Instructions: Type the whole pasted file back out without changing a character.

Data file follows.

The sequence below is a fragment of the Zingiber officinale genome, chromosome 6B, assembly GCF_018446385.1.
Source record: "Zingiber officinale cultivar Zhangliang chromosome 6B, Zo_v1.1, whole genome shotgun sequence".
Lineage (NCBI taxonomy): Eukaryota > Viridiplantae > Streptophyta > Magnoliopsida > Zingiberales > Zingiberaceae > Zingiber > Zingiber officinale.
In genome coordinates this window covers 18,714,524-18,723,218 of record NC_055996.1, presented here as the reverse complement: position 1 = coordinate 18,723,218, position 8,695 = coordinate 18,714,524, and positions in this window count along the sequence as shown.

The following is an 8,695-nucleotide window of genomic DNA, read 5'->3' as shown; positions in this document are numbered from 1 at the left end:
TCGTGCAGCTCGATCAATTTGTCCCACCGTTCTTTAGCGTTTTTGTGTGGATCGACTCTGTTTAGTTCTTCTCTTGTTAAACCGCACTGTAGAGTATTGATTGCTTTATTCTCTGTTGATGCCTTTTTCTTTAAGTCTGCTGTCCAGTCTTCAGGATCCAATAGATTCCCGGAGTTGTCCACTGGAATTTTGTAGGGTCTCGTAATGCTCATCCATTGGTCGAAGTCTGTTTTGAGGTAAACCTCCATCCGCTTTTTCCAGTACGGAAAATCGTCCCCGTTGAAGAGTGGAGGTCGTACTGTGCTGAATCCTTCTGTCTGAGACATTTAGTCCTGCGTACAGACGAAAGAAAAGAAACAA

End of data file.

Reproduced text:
The sequence below is a fragment of the Zingiber officinale genome, chromosome 6B, assembly GCF_018446385.1.
Source record: "Zingiber officinale cultivar Zhangliang chromosome 6B, Zo_v1.1, whole genome shotgun sequence".
Lineage (NCBI taxonomy): Eukaryota > Viridiplantae > Streptophyta > Magnoliopsida > Zingiberales > Zingiberaceae > Zingiber > Zingiber officinale.
In genome coordinates this window covers 18,714,524-18,723,218 of record NC_055996.1, presented here as the reverse complement: position 1 = coordinate 18,723,218, position 8,695 = coordinate 18,714,524, and positions in this window count along the sequence as shown.

The following is an 8,695-nucleotide window of genomic DNA, read 5'->3' as shown; positions in this document are numbered from 1 at the left end:
TCGTGCAGCTCGATCAATTTGTCCCACCGTTCTTTAGCGTTTTTGTGTGGATCGACTCTGTTTAGTTCTTCTCTTGTTAAACCGCACTGTAGAGTATTGATTGCTTTATTCTCTGTTGATGCCTTTTTCTTTAAGTCTGCTGTCCAGTCTTCAGGATCCAATAGATTCCCGGAGTTGTCCACTGGAATTTTGTAGGGTCTCGTAATGCTCATCCATTGGTCGAAGTCTGTTTTGAGGTAAACCTCCATCCGCTTTTTCCAGTACGGAAAATCGTCCCCGTTGAAGAGTGGAGGTCGTACTGTGCTGAATCCTTCTGTCTGAGACATTTAGTCCTGCGTACAGACGAAAGAAAAGAAACAA